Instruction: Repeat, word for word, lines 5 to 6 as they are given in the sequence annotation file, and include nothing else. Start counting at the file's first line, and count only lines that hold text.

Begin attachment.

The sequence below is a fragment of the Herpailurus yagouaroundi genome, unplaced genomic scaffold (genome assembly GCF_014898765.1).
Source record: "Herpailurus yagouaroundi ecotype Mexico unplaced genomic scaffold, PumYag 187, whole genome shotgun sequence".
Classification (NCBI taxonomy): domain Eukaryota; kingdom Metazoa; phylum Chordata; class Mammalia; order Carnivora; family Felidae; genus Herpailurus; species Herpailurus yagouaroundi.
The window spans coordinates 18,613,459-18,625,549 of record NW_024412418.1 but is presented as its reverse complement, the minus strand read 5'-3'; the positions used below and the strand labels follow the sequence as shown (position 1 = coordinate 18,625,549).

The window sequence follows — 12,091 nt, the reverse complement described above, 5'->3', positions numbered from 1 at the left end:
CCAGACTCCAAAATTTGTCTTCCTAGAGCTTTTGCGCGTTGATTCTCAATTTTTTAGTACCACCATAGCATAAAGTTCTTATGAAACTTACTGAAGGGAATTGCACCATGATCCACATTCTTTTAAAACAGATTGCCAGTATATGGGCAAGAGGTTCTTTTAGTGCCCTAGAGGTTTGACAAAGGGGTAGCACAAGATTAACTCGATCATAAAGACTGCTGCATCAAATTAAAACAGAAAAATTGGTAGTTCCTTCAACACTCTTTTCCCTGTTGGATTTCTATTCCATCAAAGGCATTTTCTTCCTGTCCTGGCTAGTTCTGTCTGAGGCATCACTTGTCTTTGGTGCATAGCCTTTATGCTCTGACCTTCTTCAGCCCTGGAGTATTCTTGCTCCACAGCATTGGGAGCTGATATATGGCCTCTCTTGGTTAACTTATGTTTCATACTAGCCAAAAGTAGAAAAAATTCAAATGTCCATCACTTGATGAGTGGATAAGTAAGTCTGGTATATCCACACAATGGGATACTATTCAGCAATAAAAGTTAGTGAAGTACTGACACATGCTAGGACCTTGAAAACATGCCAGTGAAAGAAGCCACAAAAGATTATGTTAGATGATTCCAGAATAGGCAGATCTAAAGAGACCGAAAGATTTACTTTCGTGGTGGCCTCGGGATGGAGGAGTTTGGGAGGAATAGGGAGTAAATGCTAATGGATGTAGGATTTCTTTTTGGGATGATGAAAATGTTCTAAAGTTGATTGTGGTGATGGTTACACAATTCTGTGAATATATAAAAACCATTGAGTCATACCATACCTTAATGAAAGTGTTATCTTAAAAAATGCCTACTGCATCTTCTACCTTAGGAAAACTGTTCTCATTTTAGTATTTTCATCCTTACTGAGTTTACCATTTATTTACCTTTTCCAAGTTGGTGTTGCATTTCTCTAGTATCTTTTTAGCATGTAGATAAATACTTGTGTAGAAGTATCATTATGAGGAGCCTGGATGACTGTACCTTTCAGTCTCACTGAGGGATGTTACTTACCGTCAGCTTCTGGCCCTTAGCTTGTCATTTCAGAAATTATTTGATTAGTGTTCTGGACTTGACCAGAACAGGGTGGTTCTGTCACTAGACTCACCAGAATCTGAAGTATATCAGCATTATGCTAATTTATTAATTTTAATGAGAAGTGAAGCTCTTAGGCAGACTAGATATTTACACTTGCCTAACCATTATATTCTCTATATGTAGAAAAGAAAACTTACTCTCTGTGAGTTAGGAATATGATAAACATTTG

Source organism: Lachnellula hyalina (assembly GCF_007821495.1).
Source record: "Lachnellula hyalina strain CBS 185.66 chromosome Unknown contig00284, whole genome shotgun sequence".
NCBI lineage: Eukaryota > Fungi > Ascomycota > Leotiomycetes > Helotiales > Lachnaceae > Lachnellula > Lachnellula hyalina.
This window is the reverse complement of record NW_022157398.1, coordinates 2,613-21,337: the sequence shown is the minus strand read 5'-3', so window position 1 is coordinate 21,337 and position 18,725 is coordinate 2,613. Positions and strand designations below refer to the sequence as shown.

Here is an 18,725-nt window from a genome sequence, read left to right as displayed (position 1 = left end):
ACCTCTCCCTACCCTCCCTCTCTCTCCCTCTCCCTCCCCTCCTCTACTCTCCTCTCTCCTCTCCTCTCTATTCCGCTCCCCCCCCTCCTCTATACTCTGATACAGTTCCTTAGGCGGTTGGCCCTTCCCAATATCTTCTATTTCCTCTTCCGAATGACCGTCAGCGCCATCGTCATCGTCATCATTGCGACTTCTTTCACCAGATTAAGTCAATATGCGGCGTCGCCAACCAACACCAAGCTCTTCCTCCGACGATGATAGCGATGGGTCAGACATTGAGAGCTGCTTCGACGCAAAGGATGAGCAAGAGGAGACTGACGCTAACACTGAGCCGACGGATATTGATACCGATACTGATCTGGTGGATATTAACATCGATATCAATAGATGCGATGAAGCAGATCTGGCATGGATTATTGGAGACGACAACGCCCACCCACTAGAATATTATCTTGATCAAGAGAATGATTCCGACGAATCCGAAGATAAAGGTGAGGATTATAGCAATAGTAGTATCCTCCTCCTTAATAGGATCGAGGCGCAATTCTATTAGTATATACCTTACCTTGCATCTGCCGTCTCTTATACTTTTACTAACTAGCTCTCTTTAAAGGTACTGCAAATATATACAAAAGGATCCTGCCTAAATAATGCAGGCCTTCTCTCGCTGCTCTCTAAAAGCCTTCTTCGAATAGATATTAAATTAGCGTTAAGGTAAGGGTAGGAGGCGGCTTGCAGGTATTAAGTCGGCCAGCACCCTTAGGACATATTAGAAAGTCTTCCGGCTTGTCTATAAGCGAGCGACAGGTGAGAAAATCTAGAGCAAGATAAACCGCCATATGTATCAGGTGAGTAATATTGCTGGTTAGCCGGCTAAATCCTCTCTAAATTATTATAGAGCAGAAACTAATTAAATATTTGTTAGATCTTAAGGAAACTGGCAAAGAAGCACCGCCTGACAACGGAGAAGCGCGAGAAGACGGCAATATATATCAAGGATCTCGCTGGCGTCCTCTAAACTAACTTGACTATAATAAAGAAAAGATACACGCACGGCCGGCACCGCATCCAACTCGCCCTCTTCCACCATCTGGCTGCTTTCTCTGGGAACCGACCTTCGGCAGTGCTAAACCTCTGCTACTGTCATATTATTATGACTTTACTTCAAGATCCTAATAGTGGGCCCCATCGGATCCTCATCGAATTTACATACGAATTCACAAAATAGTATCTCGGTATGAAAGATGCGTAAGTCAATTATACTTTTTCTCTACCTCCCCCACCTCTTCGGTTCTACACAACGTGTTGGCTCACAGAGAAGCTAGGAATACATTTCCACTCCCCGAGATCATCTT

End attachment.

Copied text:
The window sequence follows — 12,091 nt, the reverse complement described above, 5'->3', positions numbered from 1 at the left end:
CCAGACTCCAAAATTTGTCTTCCTAGAGCTTTTGCGCGTTGATTCTCAATTTTTTAGTACCACCATAGCATAAAGTTCTTATGAAACTTACTGAAGGGAATTGCACCATGATCCACATTCTTTTAAAACAGATTGCCAGTATATGGGCAAGAGGTTCTTTTAGTGCCCTAGAGGTTTGACAAAGGGGTAGCACAAGATTAACTCGATCATAAAGACTGCTGCATCAAATTAAAACAGAAAAATTGGTAGTTCCTTCAACACTCTTTTCCCTGTTGGATTTCTATTCCATCAAAGGCATTTTCTTCCTGTCCTGGCTAGTTCTGTCTGAGGCATCACTTGTCTTTGGTGCATAGCCTTTATGCTCTGACCTTCTTCAGCCCTGGAGTATTCTTGCTCCACAGCATTGGGAGCTGATATATGGCCTCTCTTGGTTAACTTATGTTTCATACTAGCCAAAAGTAGAAAAAATTCAAATGTCCATCACTTGATGAGTGGATAAGTAAGTCTGGTATATCCACACAATGGGATACTATTCAGCAATAAAAGTTAGTGAAGTACTGACACATGCTAGGACCTTGAAAACATGCCAGTGAAAGAAGCCACAAAAGATTATGTTAGATGATTCCAGAATAGGCAGATCTAAAGAGACCGAAAGATTTACTTTCGTGGTGGCCTCGGGATGGAGGAGTTTGGGAGGAATAGGGAGTAAATGCTAATGGATGTAGGATTTCTTTTTGGGATGATGAAAATGTTCTAAAGTTGATTGTGGTGATGGTTACACAATTCTGTGAATATATAAAAACCATTGAGTCATACCATACCTTAATGAAAGTGTTATCTTAAAAAATGCCTACTGCATCTTCTACCTTAGGAAAACTGTTCTCATTTTAGTATTTTCATCCTTACTGAGTTTACCATTTATTTACCTTTTCCAAGTTGGTGTTGCATTTCTCTAGTATCTTTTTAGCATGTAGATAAATACTTGTGTAGAAGTATCATTATGAGGAGCCTGGATGACTGTACCTTTCAGTCTCACTGAGGGATGTTACTTACCGTCAGCTTCTGGCCCTTAGCTTGTCATTTCAGAAATTATTTGATTAGTGTTCTGGACTTGACCAGAACAGGGTGGTTCTGTCACTAGACTCACCAGAATCTGAAGTATATCAGCATTATGCTAATTTATTAATTTTAATGAGAAGTGAAGCTCTTAGGCAGACTAGATATTTACACTTGCCTAACCATTATATTCTCTATATGTAGAAAAGAAAACTTACTCTCTGTGAGTTAGGAATATGATAAACATTTG